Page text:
Women Sharing Space

This is of Ajay Palvayanteeswaran’s pet theories:  No two Indian girl graduate students can get along as roommates. Sometimes, he would extrapolate it to all Indians in general or any two women. “It is not a sexist statement,” he would add. “In fact, it works in favor of all males. We should divide and conquer.”

Sylvia Earle

The stereotype about women being not being able to live amicably under one roof brings me to the story of  an oceanographer and explorer Sylvia Earle. In 1969, she applied for a chance to live underwater and conduct research for 6 weeks as part of the government’s Tektite program. The review board thought a mixed gender team was not the best way to go about this. Earle and other women did not make it to the aquanaut team. But the fact that they were as well-qualified as the men did not escape the notice of the board.

So, the next year, Earle was named team leader for Tektite Two, a shorter project solely for women researchers to  study the effects of pollution on coral reefs. Five women had to stay in cramped quarters for close to three weeks — except when they were diving in the endless ocean around them. There was some tittering about how the women might not be able “to get along.” But boy, did these women prove the stereotype wrong! Their pathbreaking work prompted NASA to open its astronaut-training to women the year after.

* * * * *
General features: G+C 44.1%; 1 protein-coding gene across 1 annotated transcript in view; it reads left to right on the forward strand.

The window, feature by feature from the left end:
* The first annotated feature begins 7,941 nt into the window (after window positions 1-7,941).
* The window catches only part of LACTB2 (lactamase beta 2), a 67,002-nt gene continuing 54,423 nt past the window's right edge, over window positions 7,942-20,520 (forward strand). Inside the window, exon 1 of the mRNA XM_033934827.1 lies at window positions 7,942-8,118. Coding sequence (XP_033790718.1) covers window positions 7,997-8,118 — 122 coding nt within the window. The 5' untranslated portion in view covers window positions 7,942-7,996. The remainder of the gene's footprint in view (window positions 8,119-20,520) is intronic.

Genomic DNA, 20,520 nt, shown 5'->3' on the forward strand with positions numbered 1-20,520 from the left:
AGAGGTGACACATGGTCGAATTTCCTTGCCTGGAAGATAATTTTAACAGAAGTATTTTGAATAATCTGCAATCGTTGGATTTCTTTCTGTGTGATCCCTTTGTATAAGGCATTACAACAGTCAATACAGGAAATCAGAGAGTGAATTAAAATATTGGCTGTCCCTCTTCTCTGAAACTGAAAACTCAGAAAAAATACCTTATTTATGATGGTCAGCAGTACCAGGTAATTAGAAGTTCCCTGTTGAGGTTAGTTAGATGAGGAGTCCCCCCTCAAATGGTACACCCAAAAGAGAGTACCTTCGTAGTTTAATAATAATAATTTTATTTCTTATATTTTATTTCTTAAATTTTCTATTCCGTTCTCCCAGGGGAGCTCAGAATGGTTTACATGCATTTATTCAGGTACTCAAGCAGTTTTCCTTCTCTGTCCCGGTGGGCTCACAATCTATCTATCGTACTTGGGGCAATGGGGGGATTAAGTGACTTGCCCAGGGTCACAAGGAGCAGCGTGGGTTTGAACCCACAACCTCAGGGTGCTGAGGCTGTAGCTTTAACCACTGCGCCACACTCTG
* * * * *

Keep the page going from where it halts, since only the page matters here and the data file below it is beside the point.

The ‘aqua-babes’ received quite a bit of media attentionWomen have made it to the International Space Station since. There hasn’t been an all-women crew on the ISS, but that might only be a matter of time.

Read Earle’s own account of becoming an aquanaut in the Best American Science & Nature Writing of 2013.